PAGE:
The Lord’s Prayer as it focuses on God’s will and our daily bread highlights the specific problem of sharing. When it is truly our prayer that God’s will be done regarding the daily bread we receive, then it means that we need to share with those in need out of thanksgiving for the abundance we receive from God. It is abundantly clear from Exodus 16 and is echoed in 2 Corinthians 8 that God gives us our daily bread and we are to be thankful. But more than that, we need to actively seek to do God’s will with what he has given because this is not a passive prayer.

The Lord’s Prayer sincerely asks God to give us each day our daily bread. And as God does so richly and abundantly, we are called to share with those in need so that they receive their daily bread through us. That is exactly the emphasis of our text, 2 Cor 8:15. “Those who have been given much share with those who have little so that all receive enough from the Lord.”

We begin by looking more closely at Exodus 16 which is quoted in 2 Cor 8. In this Old Testament passage we see God giving the people food to eat. Every day the people collect the manna that God provides. This action of God emphasizes the daily nature of the provision. God gives bread daily. This is the picture behind the statement in the Lord’s Prayer where it even repeats the “this day” and “daily bread.” It clarifies our dependence on God for food, for everything, every single day. That is how we live before our God.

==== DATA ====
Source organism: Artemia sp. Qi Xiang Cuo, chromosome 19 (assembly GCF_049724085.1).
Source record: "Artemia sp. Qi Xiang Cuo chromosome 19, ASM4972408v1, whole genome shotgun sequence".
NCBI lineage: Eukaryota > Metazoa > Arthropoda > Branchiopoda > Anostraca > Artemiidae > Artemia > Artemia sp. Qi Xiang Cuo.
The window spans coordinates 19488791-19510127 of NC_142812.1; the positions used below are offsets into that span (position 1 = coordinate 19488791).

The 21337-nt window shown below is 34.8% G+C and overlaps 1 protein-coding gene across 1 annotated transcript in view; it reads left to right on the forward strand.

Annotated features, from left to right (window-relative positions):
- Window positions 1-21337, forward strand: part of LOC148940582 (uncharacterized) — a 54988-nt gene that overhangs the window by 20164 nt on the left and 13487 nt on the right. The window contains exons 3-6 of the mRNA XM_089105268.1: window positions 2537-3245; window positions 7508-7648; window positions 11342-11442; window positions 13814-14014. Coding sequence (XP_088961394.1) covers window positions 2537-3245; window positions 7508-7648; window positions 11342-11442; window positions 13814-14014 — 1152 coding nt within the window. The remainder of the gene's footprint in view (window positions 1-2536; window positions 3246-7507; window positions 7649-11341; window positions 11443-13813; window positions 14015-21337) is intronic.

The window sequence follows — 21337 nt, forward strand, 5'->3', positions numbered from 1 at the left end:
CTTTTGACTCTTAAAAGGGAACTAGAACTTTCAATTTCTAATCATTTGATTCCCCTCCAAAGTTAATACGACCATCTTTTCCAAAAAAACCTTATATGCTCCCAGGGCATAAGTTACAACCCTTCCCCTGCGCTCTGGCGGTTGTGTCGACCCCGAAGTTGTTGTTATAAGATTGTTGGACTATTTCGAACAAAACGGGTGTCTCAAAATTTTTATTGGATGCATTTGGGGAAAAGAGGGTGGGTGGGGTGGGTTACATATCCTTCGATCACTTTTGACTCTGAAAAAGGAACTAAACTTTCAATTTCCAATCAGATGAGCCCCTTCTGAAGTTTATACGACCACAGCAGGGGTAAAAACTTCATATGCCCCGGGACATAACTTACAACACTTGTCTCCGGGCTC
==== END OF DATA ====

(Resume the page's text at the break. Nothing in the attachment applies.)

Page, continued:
Now, as we read the account from Exodus 16, what is the most striking detail?

One thing we wonder about is what manna really was like. There is no modern equivalent and no scientific explanation of a natural phenomenon to explain it. It simply covered the ground every day for 40 years while the Israelites wandered in the desert and as soon as they entered the Promised Land it no longer appeared and no one has seen it since.

Now that is striking. That would surely take care of the world food crisis today if we could somehow produce manna in the desert places of the world. Everyone would be fed.

Another striking detail is that it melted away. We can equate it to snow that falls and when the day warms up it melts away and is gone. In a way that is more common since we are familiar with snow. But, of course, eating snow does not offer any nutrition while the manna sustained the people in good health for many years.